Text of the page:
The Orange County Register reports the Los Angeles Superior Court granted the 34-year-old plaintiff nearly $2.5 million in attorneys’ fees in a hearing following a favorable verdict in October on claims of wrongful termination, retaliation, failure to engage in the interactive process, and violation of the California Family Rights Act. (She did not prevail on other claims for disability discrimination and pregnancy discrimination.) The attorneys’ fees awarded are about $1 million less than what plaintiff’s lawyers sought, but far more than the $630,000 defense lawyers argued they should receive.
According to court records, plaintiff testified during the trial that her bosses at an Amazon Fresh facility in Southern California were initially supportive when she asked for accommodations to help her get through pregnancy-related bouts of nausea and morning sickness. However, when she asked for additional coaching that would allow her to be more effective, they became less receptive and ultimately shut her down.
Plaintiff was pregnant with her third child, and “didn’t want to be labeled a complainer” – or especially to lose her job.
Attorneys for her former employer argued that plaintiff arbitrarily – and systematically – began not showing up to work after announcing her pregnancy three months after being hired. Her supervisors alleged she missed 20 days over a six-month period, though she allegedly never sought permission and, in some cases, failed to tell her supervisors or co-workers that she wouldn’t be there.
Plaintiff, who is from Santa Ana, reportedly asked for severance – and then rejected it and chose not to work – after she was informed there would be an investigation into her conduct, defense lawyers said.
Plaintiff, however, maintains she powered through months of nausea and back pain during her commute to show up for work every day – yet was fired just days before she was scheduled to take her maternity leave. This was despite her bosses saying they would support her working from home, noting she could carry out the same tasks on a laptop at home as she normally did at the office. The only thing she’d really miss out on was in-person meetings, but the communication systems in place at Amazon made it easy for her to still participate – and help employees as she normally did, while still working remotely.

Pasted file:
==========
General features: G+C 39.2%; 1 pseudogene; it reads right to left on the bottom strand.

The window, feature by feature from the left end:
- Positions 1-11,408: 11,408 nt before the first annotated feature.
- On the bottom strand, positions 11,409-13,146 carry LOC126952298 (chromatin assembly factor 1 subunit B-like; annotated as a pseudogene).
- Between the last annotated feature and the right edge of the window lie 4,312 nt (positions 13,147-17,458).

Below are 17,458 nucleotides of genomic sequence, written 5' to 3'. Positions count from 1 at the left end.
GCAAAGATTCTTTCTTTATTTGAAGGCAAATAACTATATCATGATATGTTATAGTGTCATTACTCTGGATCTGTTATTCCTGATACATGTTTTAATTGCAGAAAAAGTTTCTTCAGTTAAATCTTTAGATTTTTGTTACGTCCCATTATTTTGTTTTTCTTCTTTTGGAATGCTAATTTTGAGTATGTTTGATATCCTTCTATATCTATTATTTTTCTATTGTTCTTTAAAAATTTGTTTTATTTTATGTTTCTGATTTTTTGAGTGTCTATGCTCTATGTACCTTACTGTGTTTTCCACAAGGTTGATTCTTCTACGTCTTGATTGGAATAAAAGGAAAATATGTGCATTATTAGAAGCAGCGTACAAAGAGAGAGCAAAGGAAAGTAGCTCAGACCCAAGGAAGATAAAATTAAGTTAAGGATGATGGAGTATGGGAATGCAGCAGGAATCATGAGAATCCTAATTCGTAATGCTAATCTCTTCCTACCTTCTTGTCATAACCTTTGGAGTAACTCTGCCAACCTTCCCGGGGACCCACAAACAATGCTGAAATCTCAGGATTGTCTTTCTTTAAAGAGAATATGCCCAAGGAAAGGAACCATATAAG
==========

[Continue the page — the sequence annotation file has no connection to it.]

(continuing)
However, when she returned from taking some medical leave, her boss reportedly seemed upset with the frequency of her medical appointments. The boss urged yoga and positivity – but seemed reticent to accommodate doctor visits. He also questioned whether she was even legally entitled to the amount of maternity leave she planned to take. Then, days before she was scheduled to begin her maternity leave, she was fired.
Now, she has not only prevailed in her California employment lawsuit, but has been awarded attorney’s fees as well.
When Are Employment Lawsuit Defendants Responsible for Attorneys’ Fees?
In general, the “American rule” holds that each side is responsible for their own attorney’s fees. However, there are exceptions – particularly when it comes to California employment litigation.
Courts can compel employer defendants to pay employee plaintiff attorney’s fees in the following types of cases:
- Minimum wage/unpaid overtime claims. Specifically, this refers to claims brought under California Labor Code section 1194.
- Unsuccessful appeals of Labor Commission claims. If an employer unsuccessfully appeals a decision by the Labor Commission, they can be compelled to pay the employee’s attorney’s fees for necessary services during the process.
- Claims under California’s Fair Employment and Housing Act (FEHA). Specifically, this statute protects against harassment and discrimination in employment based on protected categories and/or retaliation for protesting illegal discrimination. Where a plaintiff prevails on such claims, their attorney’s fees may be paid by the defense. (Note: The fee-shifting provision can go both ways, with employees compelled to pay attorney’s fees of the employer – but only if the person’s claim was found to be unreasonable, frivolous, vexations, or meritless. An experienced employment law attorney will be able to advise you against pursuit of such claims from the very start.)
If you are considering filing an employment lawsuit in Southern California, we can help.
Contact the employment attorneys at Nassiri Law Group, practicing in Newport Beach, Riverside and Los Angeles. Call 714-937-2020.
Santa Ana woman who sued Amazon and won $300,000 gets $2 million for attorney fees, April 9, 2022, Orange County Register